Posted inEditor's Pick

Flying Solo

Jen Doll | Longreads | July 21, 2017 | 6,048 words
Posted inNonfiction, Story

Flying Solo

Jen Doll tries to make sense of a breakup that happened the day before a romantic vacation — and blindsided her in the same ways the presidential election did.
Illustration by Katie Kosma

Jen Doll | Longreads | July 2017 | 24 minutes (6,048 words)

The day after my boyfriend of nearly a year broke up with me because I wasn’t an evangelical Christian also happened to be the day before a trip we’d planned together: five days and four nights in beautiful, sunny, USA-tropical Miami. It was supposed to be a romantic escape from January New York, gray in the best of instances but ever drearier on account of the swirling political anxiety and despair that followed Donald Trump’s election and inauguration. It was like the weather was in on everything that had turned us all upside down, too; it rained like the skies were weeping. (They had good reason, what with climate change.) Since November, politics was all anyone was talking about, all anyone could talk about. We’d been looking at each other with dazed, pained expressions while attempting to gird ourselves for what was next, and the nexts kept coming, faster and more furious. Talking about politics was increasingly exhausting, even when you did it with people you agreed with. But with my boyfriend, talking about politics had become something else.

It turned out that he had been living something of a double life, unknown to me upon perusal of his Tinder profile and most of the numerous dates we’d been on since. From May to fall he appeared as your typical liberal “coastal elite,” or at least my conception of one, which is to say, he wore plaid shirts and hipster sneakers, he enjoyed drinking and good food and Brooklyn bars and indie bands; he was sophisticated and smart and funny and sweet and quirky. He worked in the arts. He was, like me, writing a book. I never once saw him read a Bible.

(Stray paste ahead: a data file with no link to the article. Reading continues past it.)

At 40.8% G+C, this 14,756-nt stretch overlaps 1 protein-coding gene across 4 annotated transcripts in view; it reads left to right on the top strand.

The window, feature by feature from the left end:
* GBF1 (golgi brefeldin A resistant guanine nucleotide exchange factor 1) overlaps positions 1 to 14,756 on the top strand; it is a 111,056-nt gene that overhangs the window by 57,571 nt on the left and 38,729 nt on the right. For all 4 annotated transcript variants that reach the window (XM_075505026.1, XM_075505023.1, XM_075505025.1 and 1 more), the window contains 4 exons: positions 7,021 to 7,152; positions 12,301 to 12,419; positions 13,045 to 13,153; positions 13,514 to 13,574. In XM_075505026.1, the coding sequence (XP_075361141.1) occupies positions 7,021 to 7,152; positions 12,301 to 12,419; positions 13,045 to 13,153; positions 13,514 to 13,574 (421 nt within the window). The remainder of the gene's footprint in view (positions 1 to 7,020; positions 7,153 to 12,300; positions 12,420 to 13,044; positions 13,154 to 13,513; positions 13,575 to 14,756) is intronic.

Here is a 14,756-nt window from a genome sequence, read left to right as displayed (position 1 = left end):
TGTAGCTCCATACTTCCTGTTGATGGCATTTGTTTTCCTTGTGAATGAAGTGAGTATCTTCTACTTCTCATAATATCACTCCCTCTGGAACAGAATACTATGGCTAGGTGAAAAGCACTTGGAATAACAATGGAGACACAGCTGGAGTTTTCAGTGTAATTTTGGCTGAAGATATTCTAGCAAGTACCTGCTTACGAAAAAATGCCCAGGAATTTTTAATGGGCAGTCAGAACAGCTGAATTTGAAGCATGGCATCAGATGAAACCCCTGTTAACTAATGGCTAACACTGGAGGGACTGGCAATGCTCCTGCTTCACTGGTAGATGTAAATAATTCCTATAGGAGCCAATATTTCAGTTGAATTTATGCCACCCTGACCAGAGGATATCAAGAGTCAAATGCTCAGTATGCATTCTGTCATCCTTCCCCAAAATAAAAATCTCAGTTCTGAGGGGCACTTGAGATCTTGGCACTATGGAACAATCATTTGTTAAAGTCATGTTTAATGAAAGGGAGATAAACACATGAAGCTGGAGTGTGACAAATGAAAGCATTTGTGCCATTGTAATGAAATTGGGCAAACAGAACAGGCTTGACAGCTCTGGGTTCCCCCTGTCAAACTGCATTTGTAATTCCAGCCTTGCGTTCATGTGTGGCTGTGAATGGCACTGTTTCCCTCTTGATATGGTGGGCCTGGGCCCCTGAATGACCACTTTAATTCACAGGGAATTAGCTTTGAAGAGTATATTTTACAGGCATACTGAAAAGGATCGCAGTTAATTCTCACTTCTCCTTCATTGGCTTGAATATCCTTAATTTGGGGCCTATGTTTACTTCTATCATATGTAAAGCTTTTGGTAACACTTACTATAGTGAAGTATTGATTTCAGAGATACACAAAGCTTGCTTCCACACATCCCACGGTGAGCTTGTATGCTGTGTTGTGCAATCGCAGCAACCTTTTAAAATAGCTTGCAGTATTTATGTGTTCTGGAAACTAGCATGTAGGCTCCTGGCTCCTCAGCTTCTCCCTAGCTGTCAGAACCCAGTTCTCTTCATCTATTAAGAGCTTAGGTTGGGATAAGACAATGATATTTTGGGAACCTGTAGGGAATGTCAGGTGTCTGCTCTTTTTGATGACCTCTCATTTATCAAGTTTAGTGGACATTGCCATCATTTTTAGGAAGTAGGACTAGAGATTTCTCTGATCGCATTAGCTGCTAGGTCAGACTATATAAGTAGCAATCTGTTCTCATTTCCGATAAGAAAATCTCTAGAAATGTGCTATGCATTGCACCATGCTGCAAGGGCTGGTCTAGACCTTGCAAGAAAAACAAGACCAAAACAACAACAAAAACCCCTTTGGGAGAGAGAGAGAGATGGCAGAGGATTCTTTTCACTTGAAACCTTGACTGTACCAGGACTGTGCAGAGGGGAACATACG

Except. As we grew closer, this valuable information began to flow out, in fits and starts. He’d grown up evangelical, and even though I believed he’d moved on from what I considered a repressive childhood — after all, he was dating me, a person whose secularity very nearly dripped from her Twitter page; he was enough of a progressive to wrestle with the views of his Trump-voting parents and even criticize them (though not to their faces) — what appeared to be vestiges of those beliefs would pop up now and again in our conversations, emotional bombs that led to explosions.

After I participated in the Women’s March in New York City, he confessed he’d once been in a march, too. But, um, a pro-life one. “Ages ago, though, and it was pretty lame,” he said.

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